These circuits process data in a similar manner to the biological brain, focusing resources on the most data-rich sensory stream. A user interface on a PC lets researchers engage with the system.
The team concentrated on two particular senses, namely sight and touch. The experimental touch-sensor system, developed in Heidelberg and used by the SENSEMAKER partner Trinity College, Dublin, is itself quite novel. It features an array of small, moveable spring-loaded pins. This enabled psychophysical experiments on touch and vision to be conducted on humans and was a very valuable tool in exploring human responses to sensory integration. The results from these experiments helped to inform the sensory fusion model.
The project has created a sophisticated, biologically-inspired model of sensory fusion, for tactile and visual senses. Perhaps the greatest achievement of the project is the creation of a framework which allows extensive experimentation in terms of sensory integration. The project’s work can easily be extended into other sensory modalities; for example the project partners are currently planning to extend the work to auditory senses. The hardware implementation(s) of the model, which allow for extremely rapid learning as compared to biological timescales, will be exploited in follow-up projects.
“Using these systems we were able to show that the merging of tactile and visual information, or sensory fusion, improved overall performance,” says Professor McGinnity. The ultimate outcome of this type of research is to implement perception capabilities in computer systems, with applications in a wide range of areas including robotics.
But a greater understanding of biological sensory fusion, and how to implement it in artificial systems, could do potentially much more.
“This type of research teaches us a lot about how biological systems work, and it could lead to new ways of treating people with sensory-related disabilities, though that kind of outcome will take a long time,” says Professor McGinnity.
He says intelligent systems need to adapt to their environment without reprogramming; they need to be able to react autonomously in a manner that humans would describe as intelligent; for that they need a perception system that enables them to be aware of their surroundings.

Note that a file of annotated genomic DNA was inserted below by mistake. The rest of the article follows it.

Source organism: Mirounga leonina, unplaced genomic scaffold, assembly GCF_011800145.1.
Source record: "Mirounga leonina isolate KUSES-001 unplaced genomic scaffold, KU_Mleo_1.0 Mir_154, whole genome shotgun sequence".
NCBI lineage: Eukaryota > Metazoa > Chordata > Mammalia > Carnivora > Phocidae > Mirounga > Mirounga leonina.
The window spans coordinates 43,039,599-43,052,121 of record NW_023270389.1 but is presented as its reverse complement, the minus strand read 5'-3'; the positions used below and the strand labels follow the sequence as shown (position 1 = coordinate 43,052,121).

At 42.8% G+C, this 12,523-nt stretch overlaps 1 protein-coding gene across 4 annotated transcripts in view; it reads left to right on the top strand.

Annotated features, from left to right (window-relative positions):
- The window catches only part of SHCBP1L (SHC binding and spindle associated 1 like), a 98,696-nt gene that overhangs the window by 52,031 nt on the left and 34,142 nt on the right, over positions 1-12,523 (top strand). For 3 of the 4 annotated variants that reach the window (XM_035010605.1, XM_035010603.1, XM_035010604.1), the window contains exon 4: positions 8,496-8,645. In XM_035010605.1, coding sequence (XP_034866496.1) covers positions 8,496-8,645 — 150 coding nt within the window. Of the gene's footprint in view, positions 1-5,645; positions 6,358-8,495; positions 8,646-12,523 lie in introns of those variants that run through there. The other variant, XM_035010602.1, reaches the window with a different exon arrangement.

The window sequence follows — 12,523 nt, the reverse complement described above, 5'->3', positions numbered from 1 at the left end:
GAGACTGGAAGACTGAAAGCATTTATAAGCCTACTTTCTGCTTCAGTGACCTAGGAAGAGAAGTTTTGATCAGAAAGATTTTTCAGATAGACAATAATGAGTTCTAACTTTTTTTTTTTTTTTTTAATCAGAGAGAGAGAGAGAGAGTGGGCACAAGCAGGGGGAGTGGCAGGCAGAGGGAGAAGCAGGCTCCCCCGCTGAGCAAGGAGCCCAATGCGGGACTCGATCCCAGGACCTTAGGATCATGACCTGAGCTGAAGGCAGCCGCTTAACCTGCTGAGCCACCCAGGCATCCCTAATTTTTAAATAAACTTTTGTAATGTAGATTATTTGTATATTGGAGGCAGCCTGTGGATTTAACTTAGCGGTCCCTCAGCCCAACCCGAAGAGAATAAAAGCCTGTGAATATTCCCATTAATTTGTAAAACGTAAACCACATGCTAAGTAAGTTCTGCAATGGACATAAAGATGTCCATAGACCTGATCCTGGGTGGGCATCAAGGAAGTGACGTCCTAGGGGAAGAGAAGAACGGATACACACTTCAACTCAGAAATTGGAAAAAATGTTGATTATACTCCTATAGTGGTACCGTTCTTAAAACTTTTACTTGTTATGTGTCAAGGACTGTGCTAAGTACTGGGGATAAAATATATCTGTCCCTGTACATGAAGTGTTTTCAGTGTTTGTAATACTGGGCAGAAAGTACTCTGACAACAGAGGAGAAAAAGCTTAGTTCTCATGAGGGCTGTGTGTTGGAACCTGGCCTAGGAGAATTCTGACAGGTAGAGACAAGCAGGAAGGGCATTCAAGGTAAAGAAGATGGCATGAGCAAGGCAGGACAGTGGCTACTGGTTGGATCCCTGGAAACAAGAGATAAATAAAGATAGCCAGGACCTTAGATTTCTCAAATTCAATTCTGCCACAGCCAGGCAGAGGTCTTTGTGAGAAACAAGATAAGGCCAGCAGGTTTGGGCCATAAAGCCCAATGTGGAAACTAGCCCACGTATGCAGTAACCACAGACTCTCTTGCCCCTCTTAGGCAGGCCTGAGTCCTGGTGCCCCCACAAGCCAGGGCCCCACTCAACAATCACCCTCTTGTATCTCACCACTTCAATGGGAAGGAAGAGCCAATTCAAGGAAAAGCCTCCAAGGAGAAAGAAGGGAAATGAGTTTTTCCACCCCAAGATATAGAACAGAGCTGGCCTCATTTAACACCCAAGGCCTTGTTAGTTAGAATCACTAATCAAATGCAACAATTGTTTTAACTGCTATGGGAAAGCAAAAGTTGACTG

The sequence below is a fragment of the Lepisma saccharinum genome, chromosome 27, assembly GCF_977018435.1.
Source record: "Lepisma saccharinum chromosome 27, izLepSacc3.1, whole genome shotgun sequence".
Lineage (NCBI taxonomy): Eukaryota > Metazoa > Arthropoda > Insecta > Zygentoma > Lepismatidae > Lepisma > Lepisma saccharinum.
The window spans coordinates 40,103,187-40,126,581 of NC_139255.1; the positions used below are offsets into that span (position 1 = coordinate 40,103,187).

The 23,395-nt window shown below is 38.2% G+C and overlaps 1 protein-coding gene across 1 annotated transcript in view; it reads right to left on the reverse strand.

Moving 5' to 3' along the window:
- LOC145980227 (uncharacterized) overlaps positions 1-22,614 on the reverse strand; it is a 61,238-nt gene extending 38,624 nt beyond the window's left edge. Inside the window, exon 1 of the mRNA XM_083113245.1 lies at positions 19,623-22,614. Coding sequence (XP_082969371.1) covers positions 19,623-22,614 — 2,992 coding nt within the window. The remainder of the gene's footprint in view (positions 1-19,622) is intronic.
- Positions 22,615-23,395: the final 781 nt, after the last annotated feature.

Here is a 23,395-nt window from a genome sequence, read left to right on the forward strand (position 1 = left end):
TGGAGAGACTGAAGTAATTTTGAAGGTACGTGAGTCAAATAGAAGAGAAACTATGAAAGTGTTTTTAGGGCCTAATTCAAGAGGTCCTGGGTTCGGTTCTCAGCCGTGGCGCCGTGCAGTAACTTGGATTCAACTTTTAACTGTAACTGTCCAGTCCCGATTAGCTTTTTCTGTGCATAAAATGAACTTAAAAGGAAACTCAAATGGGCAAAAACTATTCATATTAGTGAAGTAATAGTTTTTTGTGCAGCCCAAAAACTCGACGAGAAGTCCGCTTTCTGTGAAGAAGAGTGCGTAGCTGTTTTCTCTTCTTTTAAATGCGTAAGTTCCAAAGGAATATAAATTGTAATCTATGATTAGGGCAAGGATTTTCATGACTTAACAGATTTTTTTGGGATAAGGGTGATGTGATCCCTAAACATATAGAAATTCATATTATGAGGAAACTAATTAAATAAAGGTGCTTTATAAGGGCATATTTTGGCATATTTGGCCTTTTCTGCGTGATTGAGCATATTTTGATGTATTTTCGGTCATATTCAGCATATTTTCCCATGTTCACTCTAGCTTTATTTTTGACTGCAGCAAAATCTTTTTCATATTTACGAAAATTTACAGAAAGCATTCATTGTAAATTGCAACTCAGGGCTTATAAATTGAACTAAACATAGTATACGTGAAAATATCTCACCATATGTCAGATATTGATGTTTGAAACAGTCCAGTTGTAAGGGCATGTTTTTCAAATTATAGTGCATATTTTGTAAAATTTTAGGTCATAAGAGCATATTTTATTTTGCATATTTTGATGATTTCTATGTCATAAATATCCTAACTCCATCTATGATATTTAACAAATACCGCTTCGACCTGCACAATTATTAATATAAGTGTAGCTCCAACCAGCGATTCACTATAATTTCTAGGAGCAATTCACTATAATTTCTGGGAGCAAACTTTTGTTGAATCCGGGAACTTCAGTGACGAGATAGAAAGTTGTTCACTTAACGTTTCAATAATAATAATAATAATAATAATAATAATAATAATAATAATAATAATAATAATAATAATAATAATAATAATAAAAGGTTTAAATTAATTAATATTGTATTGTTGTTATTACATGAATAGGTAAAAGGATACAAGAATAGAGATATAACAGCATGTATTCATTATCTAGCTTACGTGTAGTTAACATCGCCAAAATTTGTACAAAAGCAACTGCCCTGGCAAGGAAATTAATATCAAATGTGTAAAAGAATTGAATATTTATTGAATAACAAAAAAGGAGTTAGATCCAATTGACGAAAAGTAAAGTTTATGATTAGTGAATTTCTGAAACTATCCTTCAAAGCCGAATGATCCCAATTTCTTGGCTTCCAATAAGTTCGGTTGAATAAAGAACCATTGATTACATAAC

Two other projects will carry aspects of their work further. The FACETS project, also funded by FET will continue to explore machine perception, focusing on vision. Meanwhile ISEL at Magee Campus is actively engaged in a major proposal to create a Centre of Excellence in Intelligent Systems. The Centre will progress a range of research problems related to the creation of intelligent systems, including sensory fusion, learning, adaptation, self-organisation, the implementation of large-scale biological neural sub-systems in hardware and distributed computational intelligence.
The SENSEMAKER project is an excellent example of the integration of a multidisciplinary team, combining basic science with very advanced engineering. Projects involving multidisciplinary teams are challenging, but when they work well can be extremely rewarding. Each discipline brings its own particular expertise, experimental approach, technical language, viewpoint, and problem solving technique to the discussions. This rich mix of knowledge and methodologies allows for exhilarating technical discussions and leads to approaches being adopted that would not otherwise have been considered.
In the case of SENSEMAKER, this was certainly the case – as well as the concrete technical benefits, the project has brought to the team’s biologists and neuroscientists a greater knowledge and understanding of the engineering approach to problem solving and system design; conversely the engineers on the team benefited from a vastly improved insight into the world of biological system modelling. Overall the project has contributed to an improved understanding of how biological systems merge multimodal sensory information. This is one of the most difficult problems in science today; the results of the SENSEMAKER project are being disseminated in high quality international journals, reflecting the fact that the research performed in this project is at the state-of-the-art. Both biological and neurological science on the one hand, and machine intelligence and computer science on the other have benefited from its successful conclusion.